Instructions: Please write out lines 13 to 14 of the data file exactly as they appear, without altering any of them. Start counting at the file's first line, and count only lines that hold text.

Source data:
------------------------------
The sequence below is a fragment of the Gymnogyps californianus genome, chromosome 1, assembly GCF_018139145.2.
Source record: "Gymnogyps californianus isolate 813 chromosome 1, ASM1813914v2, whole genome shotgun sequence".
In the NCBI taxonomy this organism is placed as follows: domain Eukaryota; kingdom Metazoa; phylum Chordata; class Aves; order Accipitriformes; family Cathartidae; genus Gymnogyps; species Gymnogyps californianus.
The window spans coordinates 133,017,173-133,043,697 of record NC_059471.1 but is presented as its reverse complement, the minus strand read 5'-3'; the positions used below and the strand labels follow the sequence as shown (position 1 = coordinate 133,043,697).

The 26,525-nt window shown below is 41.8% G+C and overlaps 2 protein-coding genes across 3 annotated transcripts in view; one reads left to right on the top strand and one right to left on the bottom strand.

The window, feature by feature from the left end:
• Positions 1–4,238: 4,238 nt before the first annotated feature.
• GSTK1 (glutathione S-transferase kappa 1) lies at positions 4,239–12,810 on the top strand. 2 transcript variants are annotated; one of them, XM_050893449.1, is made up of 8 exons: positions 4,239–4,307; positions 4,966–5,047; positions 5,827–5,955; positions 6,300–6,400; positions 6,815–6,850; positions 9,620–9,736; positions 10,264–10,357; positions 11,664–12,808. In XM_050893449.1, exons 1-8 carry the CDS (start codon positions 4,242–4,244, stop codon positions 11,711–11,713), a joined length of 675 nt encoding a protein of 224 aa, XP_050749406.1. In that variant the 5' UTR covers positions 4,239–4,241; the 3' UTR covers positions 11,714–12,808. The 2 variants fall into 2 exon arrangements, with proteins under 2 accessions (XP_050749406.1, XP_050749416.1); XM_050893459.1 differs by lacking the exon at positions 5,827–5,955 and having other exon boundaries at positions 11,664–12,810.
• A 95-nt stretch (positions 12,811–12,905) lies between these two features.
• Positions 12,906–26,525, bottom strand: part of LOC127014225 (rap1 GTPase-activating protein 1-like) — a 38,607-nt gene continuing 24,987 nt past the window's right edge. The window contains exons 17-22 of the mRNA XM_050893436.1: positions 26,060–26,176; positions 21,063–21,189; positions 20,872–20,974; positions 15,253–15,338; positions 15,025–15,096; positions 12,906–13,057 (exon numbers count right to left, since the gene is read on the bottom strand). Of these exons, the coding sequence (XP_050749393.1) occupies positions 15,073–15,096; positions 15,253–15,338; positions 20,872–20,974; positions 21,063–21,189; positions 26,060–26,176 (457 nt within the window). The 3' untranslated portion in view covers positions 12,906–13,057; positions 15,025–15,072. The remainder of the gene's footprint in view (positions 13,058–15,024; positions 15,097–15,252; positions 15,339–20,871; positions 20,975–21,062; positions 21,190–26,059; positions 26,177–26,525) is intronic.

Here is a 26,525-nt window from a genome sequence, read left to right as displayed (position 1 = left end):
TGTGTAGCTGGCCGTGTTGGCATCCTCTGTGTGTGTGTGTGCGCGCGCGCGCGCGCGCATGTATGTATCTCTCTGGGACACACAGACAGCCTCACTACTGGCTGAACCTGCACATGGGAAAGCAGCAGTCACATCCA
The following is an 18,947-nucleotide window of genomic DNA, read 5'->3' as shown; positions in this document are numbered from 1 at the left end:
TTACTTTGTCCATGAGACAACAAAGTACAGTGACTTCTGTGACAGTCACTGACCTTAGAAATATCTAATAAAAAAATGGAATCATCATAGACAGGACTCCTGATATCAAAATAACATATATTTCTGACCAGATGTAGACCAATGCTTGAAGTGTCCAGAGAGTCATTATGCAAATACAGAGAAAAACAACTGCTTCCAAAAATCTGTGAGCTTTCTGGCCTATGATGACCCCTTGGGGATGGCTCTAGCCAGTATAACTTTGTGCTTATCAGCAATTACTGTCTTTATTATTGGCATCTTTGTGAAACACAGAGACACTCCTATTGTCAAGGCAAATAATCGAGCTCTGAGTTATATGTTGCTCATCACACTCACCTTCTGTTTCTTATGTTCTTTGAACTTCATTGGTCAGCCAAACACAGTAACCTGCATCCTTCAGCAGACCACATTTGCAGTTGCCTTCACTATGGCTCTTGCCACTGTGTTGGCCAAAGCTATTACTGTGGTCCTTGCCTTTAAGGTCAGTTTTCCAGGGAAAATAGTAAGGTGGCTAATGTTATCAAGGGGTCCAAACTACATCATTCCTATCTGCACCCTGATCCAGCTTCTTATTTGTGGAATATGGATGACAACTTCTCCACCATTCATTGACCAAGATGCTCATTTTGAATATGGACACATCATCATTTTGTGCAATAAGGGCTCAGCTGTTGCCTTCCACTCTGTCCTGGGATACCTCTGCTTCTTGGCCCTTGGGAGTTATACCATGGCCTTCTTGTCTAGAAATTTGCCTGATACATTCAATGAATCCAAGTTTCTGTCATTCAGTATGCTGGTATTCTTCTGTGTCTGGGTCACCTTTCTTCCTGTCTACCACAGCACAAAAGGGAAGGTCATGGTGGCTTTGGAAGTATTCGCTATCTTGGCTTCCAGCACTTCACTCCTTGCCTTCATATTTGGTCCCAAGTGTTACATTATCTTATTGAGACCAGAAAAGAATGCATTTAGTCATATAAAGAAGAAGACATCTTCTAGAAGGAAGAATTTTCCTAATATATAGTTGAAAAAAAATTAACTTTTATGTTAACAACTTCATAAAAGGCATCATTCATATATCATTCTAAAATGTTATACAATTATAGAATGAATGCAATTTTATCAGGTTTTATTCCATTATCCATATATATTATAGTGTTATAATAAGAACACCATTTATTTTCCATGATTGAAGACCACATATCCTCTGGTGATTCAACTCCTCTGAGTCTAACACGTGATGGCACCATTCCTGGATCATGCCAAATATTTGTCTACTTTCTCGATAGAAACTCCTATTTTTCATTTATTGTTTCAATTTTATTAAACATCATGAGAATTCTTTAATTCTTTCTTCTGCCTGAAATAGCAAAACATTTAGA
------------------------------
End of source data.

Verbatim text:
The following is an 18,947-nucleotide window of genomic DNA, read 5'->3' as shown; positions in this document are numbered from 1 at the left end:
TTACTTTGTCCATGAGACAACAAAGTACAGTGACTTCTGTGACAGTCACTGACCTTAGAAATATCTAATAAAAAAATGGAATCATCATAGACAGGACTCCTGATATCAAAATAACATATATTTCTGACCAGATGTAGACCAATGCTTGAAGTGTCCAGAGAGTCATTATGCAAATACAGAGAAAAACAACTGCTTCCAAAAATCTGTGAGCTTTCTGGCCTATGATGACCCCTTGGGGATGGCTCTAGCCAGTATAACTTTGTGCTTATCAGCAATTACTGTCTTTATTATTGGCATCTTTGTGAAACACAGAGACACTCCTATTGTCAAGGCAAATAATCGAGCTCTGAGTTATATGTTGCTCATCACACTCACCTTCTGTTTCTTATGTTCTTTGAACTTCATTGGTCAGCCAAACACAGTAACCTGCATCCTTCAGCAGACCACATTTGCAGTTGCCTTCACTATGGCTCTTGCCACTGTGTTGGCCAAAGCTATTACTGTGGTCCTTGCCTTTAAGGTCAGTTTTCCAGGGAAAATAGTAAGGTGGCTAATGTTATCAAGGGGTCCAAACTACATCATTCCTATCTGCACCCTGATCCAGCTTCTTATTTGTGGAATATGGATGACAACTTCTCCACCATTCATTGACCAAGATGCTCATTTTGAATATGGACACATCATCATTTTGTGCAATAAGGGCTCAGCTGTTGCCTTCCACTCTGTCCTGGGATACCTCTGCTTCTTGGCCCTTGGGAGTTATACCATGGCCTTCTTGTCTAGAAATTTGCCTGATACATTCAATGAATCCAAGTTTCTGTCATTCAGTATGCTGGTATTCTTCTGTGTCTGGGTCACCTTTCTTCCTGTCTACCACAGCACAAAAGGGAAGGTCATGGTGGCTTTGGAAGTATTCGCTATCTTGGCTTCCAGCACTTCACTCCTTGCCTTCATATTTGGTCCCAAGTGTTACATTATCTTATTGAGACCAGAAAAGAATGCATTTAGTCATATAAAGAAGAAGACATCTTCTAGAAGGAAGAATTTTCCTAATATATAGTTGAAAAAAAATTAACTTTTATGTTAACAACTTCATAAAAGGCATCATTCATATATCATTCTAAAATGTTATACAATTATAGAATGAATGCAATTTTATCAGGTTTTATTCCATTATCCATATATATTATAGTGTTATAATAAGAACACCATTTATTTTCCATGATTGAAGACCACATATCCTCTGGTGATTCAACTCCTCTGAGTCTAACACGTGATGGCACCATTCCTGGATCATGCCAAATATTTGTCTACTTTCTCGATAGAAACTCCTATTTTTCATTTATTGTTTCAATTTTATTAAACATCATGAGAATTCTTTAATTCTTTCTTCTGCCTGAAATAGCAAAACATTTAGA